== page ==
"Can an Estate Executor loan money to the estate?"?

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  • 1 month ago

    Whatever for?  I don't see any point in doing that or any need.  Why complicate things?

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  • 1 month ago

    Yes. However, the executor takes a risk in doing so. The loan cannot be repaid to the executor before certain estate debts are paid in full. To ensure being repaid, the executor will usually only make a loan when there is a short-term need for cash (to pay for those things that come first, such as burial/cremation costs, government taxes, debts owed by the deceased, and ongoing costs of real estate owned by the deceased).  When there are sufficient assets to leave the stated inheritance, but liquidating those assets takes time.

    When an executor of an estate with many non-liquid assets is strapped for cash, they can find themselves having to sell some of those assets at fire-sale prices to get a fast sale and fast cash. Making a loan to the estate makes sense in such a case.

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  • 1 month ago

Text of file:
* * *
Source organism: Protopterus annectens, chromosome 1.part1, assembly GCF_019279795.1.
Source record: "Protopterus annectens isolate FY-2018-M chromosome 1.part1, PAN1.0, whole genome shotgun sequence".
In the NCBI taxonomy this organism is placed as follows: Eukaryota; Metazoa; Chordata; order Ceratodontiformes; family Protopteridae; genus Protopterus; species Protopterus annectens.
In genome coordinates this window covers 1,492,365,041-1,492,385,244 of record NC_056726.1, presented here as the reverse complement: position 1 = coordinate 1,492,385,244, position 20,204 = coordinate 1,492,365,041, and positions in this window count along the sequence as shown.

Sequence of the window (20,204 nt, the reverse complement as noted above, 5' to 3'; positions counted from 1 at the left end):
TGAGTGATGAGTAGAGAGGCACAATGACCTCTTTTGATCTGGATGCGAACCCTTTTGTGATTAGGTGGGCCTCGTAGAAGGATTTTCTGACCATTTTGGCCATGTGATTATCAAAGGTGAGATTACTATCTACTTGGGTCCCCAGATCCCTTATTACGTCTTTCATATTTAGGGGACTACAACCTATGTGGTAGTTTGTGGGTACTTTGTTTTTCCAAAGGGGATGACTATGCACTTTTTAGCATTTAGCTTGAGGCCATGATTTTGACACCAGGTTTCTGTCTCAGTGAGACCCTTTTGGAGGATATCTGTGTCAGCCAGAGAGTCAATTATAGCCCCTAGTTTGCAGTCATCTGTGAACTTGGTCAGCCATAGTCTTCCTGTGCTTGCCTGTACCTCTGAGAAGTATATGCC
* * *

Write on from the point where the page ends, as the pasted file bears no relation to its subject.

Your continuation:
Yes he can.  Estates are often illiquid and this can solve a short term cash flow issue.  For example in the UK inheritance tax(IHT) has to be paid before the estate can come out of Probate.  It is therefore not uncommon for the executor to lend the estate the money to pay the IHT, complete Probate and then reimburse himself.

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    • Tavy; it is often the case that there are insufficient liquid assets to pay the IHT.  One of the beneficiaries can step forwards but, as you say, IHT can be thousands.  An executor who knows he can be repaid when (say) the house is sold solves the problem by lending and then reimbursing himself.

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  • Matt
    Lv 5
    1 month ago

    I would say no but I could be wrong

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